On September 23, 2001, about 1000 eastern standard time, a Cessna 150H, N6609S, piloted by a private pilot, sustained substantial damage during a forced landing to a bean field following a loss of engine power during initial climb after takeoff from runway 18 (3,600 feet by 30 feet, concrete), at the Boone County Airport, Lebanon, Indiana. The 14 CFR Part 91 personal flight was not on a flight plan and was operating in visual meteorological conditions. The pilot reported no injuries. The local flight was originating at the time of the accident. Use your browsers 'back' function to return to synopsisReturn to Query Page
The pilot said in a written statement, "Normal preflight [and] engine run-up. Shortly after lift-off there was [a] noticeable drop in power approx 2300 RPM indicated, mixture checked and carb heat applied. Last RPM indication was 2000 RPM."
A postaccident examination of the airplane by Federal Aviation Administration (FAA) personnel revealed no anomalies that could be associated with a pre-impact condition. The carburetor was removed and examined. The carburetor was connected to a test fixture to simulate fuel pressure to the fuel inlet port and no leaks were observed. The carburetor was subsequently disassembled and the float level checked. The float setting was correct. The float was removed to examine for wear on the tab that contacts the float needle. No abnormal wear was noted. No anomalies were detected with respect to the carburetor.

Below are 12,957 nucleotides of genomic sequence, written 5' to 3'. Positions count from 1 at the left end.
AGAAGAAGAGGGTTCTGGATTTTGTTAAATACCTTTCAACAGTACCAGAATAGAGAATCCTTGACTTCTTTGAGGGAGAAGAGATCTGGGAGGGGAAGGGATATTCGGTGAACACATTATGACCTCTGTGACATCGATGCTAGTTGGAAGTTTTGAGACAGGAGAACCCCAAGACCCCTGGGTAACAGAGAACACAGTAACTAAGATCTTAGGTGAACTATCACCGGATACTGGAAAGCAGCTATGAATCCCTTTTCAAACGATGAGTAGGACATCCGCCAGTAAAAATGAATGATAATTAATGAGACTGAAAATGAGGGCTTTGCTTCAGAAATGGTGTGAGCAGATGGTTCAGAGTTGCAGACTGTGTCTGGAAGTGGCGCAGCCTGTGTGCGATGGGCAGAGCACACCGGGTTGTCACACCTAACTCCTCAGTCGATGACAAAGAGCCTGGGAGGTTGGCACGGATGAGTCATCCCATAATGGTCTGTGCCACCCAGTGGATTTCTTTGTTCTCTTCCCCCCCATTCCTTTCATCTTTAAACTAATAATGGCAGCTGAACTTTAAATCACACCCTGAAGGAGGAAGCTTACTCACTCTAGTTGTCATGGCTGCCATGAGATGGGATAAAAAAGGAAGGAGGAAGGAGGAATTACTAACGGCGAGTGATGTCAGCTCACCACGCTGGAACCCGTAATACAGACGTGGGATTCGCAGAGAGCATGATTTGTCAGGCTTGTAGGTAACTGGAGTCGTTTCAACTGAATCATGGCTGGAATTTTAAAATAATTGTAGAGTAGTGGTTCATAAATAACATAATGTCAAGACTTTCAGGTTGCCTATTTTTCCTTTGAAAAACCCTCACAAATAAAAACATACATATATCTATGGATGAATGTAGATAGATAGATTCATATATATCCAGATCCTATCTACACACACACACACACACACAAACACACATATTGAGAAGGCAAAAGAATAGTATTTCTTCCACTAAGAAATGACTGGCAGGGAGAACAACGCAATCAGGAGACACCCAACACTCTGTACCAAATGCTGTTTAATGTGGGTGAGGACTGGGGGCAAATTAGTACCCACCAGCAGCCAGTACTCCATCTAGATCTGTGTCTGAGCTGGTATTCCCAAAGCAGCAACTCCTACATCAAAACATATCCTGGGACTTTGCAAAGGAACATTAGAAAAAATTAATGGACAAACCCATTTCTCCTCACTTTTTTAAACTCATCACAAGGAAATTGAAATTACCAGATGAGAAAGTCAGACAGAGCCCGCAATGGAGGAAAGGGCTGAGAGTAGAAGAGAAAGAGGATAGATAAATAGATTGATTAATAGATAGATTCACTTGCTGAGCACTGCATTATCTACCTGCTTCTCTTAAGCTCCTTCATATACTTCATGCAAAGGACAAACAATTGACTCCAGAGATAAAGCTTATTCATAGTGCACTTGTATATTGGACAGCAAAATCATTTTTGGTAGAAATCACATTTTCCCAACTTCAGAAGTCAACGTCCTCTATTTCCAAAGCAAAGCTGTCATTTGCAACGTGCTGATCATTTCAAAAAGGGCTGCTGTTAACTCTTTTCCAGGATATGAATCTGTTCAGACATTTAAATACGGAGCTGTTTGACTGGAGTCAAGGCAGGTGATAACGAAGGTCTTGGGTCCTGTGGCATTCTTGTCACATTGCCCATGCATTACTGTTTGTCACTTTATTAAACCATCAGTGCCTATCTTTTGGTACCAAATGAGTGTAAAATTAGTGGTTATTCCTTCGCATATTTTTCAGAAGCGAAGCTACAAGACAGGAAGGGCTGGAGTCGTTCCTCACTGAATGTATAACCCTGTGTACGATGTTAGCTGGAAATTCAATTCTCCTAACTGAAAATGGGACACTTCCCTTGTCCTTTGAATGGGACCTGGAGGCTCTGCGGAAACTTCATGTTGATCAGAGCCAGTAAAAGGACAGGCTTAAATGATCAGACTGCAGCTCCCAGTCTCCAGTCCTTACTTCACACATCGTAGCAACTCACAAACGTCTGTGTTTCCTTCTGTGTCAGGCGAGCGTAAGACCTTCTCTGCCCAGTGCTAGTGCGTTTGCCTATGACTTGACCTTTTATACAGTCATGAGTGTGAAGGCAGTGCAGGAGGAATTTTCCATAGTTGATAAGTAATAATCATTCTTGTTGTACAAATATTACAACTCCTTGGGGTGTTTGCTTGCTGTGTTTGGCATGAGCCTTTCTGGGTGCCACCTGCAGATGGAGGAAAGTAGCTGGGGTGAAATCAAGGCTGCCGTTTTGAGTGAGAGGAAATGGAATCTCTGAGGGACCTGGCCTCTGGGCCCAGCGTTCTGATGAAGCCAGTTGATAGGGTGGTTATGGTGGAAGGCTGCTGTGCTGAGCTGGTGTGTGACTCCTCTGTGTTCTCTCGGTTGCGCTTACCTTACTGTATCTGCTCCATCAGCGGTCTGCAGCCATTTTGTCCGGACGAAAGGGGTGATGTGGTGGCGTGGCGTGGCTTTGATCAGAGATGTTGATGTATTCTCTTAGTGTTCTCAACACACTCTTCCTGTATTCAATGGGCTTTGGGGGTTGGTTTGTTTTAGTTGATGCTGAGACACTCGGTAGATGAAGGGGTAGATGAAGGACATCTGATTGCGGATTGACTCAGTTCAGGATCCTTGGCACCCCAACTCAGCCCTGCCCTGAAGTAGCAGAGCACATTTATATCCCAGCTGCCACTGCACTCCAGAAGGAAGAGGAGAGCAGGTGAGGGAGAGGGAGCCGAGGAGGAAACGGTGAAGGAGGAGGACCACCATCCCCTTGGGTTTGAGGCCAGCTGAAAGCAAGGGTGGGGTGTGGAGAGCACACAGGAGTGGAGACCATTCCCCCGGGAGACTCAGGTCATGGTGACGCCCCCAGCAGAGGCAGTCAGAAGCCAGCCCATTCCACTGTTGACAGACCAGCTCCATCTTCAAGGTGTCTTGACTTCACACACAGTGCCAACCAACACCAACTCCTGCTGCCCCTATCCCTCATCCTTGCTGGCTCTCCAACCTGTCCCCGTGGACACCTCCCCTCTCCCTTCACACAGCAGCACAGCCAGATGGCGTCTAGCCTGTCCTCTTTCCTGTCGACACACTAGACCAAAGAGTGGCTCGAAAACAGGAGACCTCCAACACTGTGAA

A weather reporting station located about 13 miles form the accident site listed the temperature and dew point as 21 degrees Celsius an 14 degrees Celsius respectively. According to a carburetor icing probability chart the temperature and dew point correspond to the area of potential moderate carburetor icing at cruise power, or serious icing at descent power.
FAA Advisory Circular, AC 20-113, states, "When the relative humidity is above 50 percent and the temperature is below 70 degrees F., apply carburetor heat briefly immediately before takeoff, particularly with float type carburetors, to remove any ice which may have been accumulated during taxi and runup. Generally, the use of carburetor heat for taxiing is not recommended because of possible ingestion of foreign matter on some installations which have the unfiltered air admitted with the control in the HOT or ALTERNATE AIR positions. "